Thank You everyone who came here after reading my blog post from today (and Thank You to Chris Anderson for providing a forum like this one!).

At Centeye, we've been developing optical flow / vision sensors and integrating them on RC aircraft test beds for years now. Check out our website for details if you wish. In 2001 we obtained altitude hold on a fixed-wing aircraft (a foam Wingo, remember those?) using an early "Ladybug" sensor, and later in 2003 basic obstacle avoidance using a scratch-built aircraft. Some of this work was described in a Wired Online article way back in 2004. Ever since way back then many people have expressed an interest in these sensors.

Now, partially due to our participation in the Harvard RoboBee project and partially from our own funds, we are in a position to develop a portfolio of academic/experimentalist/consumer class sensors. The current batch of silicon vision sensors (yes- we design our own silicon!) is currently in fabrication, and should be finished sometime in February.

I would like to find out whether people here would be interested in such sensors. More important, what would you like? I know, it is a very broad question, but I would like to have this discussion.

For our first version, I am envisioning a true minimalist design using one of our imagers and an Atmel AVR for processing. We could probably make the whole thing weigh less then a gram. If fully functional, the sensor will operate off a single LiPo battery- the vision sensor will have it's own integrated linear regulator. The AVR itself can be programmed with different firmware implement a different sensor using the same piece of hardware. I envision this being useful for air vehicles, ground vehicles, and non-robotic uses as well (sensor networks? home automation?)

The interface will likely be via I2C or SPI- I am partial to I2C because it allows multiple sensors to be hooked up on the same four-wire bus (ground, power, clock, data) but SPI is faster.

I'll start with this. I have more thoughts which I'll add on based on interest- I'm hoping all of you wear me out here!

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  • Developer
    I think these sensors could be very useful for accomplishing lots fo UAV tasks. I would be interested in them for a variety of airframe platforms. For inexpensive near term sensors my priorities would be -

    Fixed wing functions: Heading hold for auto-takeoff, pattern recognition (runway) and spot tracking for auto-land

    Quad/helicopter functions: OF for stationkeeping

    I would prefer a platform that allows tweaking.
  • Hello Geoffrey
    Great work! As far as the wishlist is concerned, I'd like to use it on a fixed wing aircraft for

    1) altitude hold
    2) obstacle avoidance
    3) autonomous landing

    I would not care about it being a turnkey system. I prefer to tinker with things, but it's my personal view. A 50$ price per sensor could be OK if a single sensor allows to do at least one of the three functions above. I've some question about the inner working:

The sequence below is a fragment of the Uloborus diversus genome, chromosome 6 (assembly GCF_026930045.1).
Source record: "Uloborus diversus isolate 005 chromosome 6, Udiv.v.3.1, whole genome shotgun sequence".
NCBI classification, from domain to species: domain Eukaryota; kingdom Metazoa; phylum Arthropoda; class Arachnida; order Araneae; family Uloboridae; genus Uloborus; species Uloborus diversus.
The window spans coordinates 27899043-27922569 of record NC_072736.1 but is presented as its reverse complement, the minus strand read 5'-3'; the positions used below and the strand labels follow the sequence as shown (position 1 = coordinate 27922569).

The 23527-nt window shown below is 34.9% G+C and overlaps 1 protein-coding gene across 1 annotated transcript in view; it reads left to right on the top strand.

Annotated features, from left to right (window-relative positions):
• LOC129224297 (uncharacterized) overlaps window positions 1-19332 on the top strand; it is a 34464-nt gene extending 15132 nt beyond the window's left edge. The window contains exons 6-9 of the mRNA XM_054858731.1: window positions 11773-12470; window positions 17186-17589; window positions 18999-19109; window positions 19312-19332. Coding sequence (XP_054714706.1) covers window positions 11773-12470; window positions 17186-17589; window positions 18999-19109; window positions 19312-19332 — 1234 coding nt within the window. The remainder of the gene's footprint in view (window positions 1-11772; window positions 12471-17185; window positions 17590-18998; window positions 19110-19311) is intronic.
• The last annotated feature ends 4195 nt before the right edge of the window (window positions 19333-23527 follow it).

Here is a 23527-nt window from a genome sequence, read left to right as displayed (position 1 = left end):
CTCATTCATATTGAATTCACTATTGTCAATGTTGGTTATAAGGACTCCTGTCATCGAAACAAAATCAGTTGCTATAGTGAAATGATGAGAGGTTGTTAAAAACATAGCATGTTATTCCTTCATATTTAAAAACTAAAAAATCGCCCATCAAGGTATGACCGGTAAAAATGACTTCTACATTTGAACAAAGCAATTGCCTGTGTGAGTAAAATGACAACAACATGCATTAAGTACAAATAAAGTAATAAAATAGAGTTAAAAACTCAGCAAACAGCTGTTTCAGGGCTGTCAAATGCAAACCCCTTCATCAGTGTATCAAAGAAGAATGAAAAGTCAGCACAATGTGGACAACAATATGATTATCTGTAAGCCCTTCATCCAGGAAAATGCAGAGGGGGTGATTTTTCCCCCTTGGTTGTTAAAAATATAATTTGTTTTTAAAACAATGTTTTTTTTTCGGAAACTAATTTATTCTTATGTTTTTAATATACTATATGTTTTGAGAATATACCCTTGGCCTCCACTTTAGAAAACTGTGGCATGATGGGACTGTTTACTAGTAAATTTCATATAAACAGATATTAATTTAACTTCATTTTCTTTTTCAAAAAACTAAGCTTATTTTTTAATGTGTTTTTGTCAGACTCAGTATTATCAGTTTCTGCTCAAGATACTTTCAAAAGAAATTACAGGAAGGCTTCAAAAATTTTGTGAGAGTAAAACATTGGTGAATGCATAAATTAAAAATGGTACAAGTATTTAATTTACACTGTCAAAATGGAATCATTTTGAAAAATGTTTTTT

a) what kind of signal does it output ? x / y component of OF ? is it an analogic or digital signal ?
    b) does it assume the optical flow is uniform across the whole image as do the sensors inside optical mices ?
    c) what happens if there are different flows in the seen image ? (different directions / different speeds)
    d) what happens if the sensor is looking at a fixed (sufficiently textured) image and it turns around the axis perpendicular to the image plane ?
    e) (similar to question c)) what happens if the sensor is "walking" down a corridor, i.e. it sees flows with different directions on both sides of the image ?

    My congratulations again and sorry for boring you with these question.
    Thank you
  • Developer
    I think your idea of the minimalist design sounds like a good idea. It gives people the flexibility to integrate the information in with whatever other sensor data they have to come up with a complete picture.

    I also vote for the I2C interface. If you keep a cache of say the last 32 values that might make it more convenient for CPUs to come and get the values at a time that's convenient for them.

    and keep it cheap! especially if we need to buy 9 of them!
  • Your first version sounds perfect and wow that is lightweight. The main factor which would determine its success would be the software interface I think. It needs to be easy to implement. Could a sensor of this kind output a stream of forward & back translation, side to side translation and altitude values (translational movements in the xyz planes) for simple connection to a flight controller board or do you need a 360 degree ring of cameras to do this?
    I can envisage something like this in an outdoor quadcopter eliminating the need for GPS position hold and aiding the barometric pressure hold. It could fight against wind gusts just like a hoverfly.
    Wishlist: An optical flow system designed for a quadcopter/multicopter weighing about 10g with larger lens based camera which outputs translation in the xyz planes, updating at ~50Hz. I wonder if you could use high quality mobile phone cameras for this?
This reply was deleted.


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